Sharp metal objects
Reel and buoy required
Excellent for photography
Use a torch
Nets, lines and hooks
No direct access to surface
The wreckage of the Norwegian steamship the Torvore, which was sunk in 1917, during the First World War, by the German U35 submarine.
She was sunk on the same day as the Nordsoen and the Wilhelm Krag. The shipwreck is also known by local fishermen as the Vapor das 19, as it lies at a depth of approximately nineteen fathoms (an old measurement equivalent to 1.82 meters).
The wreck is relatively in good condition, and it is still possible to see a considerable quantity of pressed charcoal blocks that were part of its cargo. Normally the dive begins at the port side of the vessel, where the boiler and engines are located, then divers can continue in either direction, to the bow to the South or the stern to the North.
It is common to find one or two resident ocean sunfish, crustaceans, nudibranch and shoals of various species such as zebra seabream, damselfish, sea perch, and pout, among others. It is a deep dive, with lots of fishing nets and tackle, although a programme is underway to clean the wreck and remove the more dangerous nets.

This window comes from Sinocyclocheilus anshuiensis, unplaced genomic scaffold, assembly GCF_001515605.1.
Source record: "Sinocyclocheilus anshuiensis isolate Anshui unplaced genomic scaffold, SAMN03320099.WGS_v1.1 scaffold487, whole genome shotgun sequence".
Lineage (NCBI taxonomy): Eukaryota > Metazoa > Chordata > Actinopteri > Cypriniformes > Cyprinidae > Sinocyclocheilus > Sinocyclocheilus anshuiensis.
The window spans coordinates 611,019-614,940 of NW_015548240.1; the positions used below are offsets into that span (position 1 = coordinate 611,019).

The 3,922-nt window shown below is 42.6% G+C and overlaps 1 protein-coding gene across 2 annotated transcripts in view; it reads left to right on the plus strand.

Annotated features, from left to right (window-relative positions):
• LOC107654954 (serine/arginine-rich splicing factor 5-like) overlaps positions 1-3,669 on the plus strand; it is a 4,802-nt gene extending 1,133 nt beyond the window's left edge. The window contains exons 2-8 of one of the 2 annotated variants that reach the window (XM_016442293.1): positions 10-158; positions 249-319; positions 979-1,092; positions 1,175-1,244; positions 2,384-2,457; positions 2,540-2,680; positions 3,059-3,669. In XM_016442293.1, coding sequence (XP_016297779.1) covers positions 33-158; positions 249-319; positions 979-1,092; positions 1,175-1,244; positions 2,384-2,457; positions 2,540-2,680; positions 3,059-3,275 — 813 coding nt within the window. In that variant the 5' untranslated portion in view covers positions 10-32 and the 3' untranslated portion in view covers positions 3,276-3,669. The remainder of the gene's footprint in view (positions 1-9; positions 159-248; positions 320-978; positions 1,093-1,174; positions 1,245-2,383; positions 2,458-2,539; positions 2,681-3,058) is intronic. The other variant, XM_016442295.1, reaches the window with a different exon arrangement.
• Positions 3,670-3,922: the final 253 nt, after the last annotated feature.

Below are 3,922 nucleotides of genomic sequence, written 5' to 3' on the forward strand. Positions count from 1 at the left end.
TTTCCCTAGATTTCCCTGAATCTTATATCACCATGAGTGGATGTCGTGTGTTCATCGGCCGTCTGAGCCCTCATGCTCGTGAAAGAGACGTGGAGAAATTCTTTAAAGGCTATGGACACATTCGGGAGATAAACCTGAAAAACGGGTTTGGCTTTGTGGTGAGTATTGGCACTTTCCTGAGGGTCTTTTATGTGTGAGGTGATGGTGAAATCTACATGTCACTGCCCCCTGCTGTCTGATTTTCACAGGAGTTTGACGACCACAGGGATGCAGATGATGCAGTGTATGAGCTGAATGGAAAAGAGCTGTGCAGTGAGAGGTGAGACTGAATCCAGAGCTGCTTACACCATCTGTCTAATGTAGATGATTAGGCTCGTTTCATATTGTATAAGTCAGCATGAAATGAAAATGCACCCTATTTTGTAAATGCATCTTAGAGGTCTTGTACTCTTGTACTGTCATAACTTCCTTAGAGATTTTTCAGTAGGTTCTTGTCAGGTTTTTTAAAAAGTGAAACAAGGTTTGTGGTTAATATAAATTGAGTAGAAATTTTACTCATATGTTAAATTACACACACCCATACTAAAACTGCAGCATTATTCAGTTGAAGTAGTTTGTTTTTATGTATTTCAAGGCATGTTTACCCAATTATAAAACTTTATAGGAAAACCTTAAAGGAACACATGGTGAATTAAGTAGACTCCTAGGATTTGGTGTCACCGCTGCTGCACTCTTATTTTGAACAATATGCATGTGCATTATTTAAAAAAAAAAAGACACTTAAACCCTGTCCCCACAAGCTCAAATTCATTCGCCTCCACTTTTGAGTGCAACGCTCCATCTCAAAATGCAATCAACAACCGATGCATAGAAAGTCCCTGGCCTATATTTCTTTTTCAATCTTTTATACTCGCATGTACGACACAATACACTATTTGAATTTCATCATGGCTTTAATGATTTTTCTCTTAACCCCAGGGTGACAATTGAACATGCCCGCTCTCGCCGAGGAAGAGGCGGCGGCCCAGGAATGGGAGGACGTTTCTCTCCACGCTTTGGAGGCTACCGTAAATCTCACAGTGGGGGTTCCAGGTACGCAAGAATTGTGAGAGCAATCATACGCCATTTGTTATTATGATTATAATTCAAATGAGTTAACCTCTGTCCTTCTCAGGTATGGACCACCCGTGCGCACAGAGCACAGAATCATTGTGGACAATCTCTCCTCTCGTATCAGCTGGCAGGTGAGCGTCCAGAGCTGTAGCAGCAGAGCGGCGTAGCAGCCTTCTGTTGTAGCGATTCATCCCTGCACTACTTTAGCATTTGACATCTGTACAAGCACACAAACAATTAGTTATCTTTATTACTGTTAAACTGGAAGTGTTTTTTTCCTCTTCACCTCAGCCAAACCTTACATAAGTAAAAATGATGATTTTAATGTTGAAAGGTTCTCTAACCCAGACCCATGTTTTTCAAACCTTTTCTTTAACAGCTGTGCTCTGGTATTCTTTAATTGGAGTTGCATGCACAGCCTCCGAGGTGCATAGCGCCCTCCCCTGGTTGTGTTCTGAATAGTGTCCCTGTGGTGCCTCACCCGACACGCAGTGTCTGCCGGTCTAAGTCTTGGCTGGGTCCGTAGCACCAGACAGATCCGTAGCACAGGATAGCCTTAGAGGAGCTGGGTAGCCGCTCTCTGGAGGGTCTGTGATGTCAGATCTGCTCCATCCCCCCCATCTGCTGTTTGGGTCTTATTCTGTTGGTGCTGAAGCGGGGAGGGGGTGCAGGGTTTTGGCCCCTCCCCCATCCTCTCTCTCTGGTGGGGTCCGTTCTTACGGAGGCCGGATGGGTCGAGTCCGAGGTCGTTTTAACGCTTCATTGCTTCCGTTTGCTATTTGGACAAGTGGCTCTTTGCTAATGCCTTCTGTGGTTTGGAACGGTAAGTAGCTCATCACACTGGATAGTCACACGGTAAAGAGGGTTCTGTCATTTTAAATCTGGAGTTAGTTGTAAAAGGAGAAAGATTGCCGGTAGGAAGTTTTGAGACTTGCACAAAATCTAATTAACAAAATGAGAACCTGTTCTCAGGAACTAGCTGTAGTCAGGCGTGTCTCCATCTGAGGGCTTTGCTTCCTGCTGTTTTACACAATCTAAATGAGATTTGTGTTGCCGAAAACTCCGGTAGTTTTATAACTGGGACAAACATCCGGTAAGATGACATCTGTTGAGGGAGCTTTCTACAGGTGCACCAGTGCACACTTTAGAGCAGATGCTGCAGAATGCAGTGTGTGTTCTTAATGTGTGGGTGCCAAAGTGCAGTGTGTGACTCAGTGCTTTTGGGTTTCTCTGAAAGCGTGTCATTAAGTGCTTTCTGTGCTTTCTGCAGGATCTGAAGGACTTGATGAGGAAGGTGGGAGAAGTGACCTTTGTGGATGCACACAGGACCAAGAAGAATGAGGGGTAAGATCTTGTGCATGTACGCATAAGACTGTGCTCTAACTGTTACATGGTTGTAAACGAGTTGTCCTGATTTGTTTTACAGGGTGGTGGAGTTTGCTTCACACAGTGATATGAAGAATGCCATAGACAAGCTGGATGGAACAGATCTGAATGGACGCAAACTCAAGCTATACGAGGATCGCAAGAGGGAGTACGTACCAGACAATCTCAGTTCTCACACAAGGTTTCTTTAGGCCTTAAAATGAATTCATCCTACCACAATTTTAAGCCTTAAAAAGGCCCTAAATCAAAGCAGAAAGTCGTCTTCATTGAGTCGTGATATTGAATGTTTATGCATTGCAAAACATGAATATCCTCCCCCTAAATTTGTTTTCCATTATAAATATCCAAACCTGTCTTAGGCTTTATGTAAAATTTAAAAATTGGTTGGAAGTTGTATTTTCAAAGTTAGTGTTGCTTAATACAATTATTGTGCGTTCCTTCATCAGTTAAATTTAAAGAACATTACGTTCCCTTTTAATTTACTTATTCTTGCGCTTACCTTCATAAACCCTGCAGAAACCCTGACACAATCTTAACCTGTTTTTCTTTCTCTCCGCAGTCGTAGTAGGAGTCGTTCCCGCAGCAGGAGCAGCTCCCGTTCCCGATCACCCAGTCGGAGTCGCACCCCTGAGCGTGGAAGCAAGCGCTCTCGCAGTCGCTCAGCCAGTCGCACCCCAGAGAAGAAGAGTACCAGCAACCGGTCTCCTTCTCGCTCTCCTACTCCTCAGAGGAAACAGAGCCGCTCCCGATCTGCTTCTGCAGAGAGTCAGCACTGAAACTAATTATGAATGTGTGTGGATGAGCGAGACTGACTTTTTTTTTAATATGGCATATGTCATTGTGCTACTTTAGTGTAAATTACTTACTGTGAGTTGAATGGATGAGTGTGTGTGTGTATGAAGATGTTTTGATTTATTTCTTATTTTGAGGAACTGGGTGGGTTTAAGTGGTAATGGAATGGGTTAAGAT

The current can be strong at this site, and it is recommended that divers descend and ascend using the iron cable that is normally launched in the middle of the vessel, close to the boiler and motors.
Given the depth, divers should take special care to manage their time and gas consumption. Decompression procedures are frequently carried out on this dive.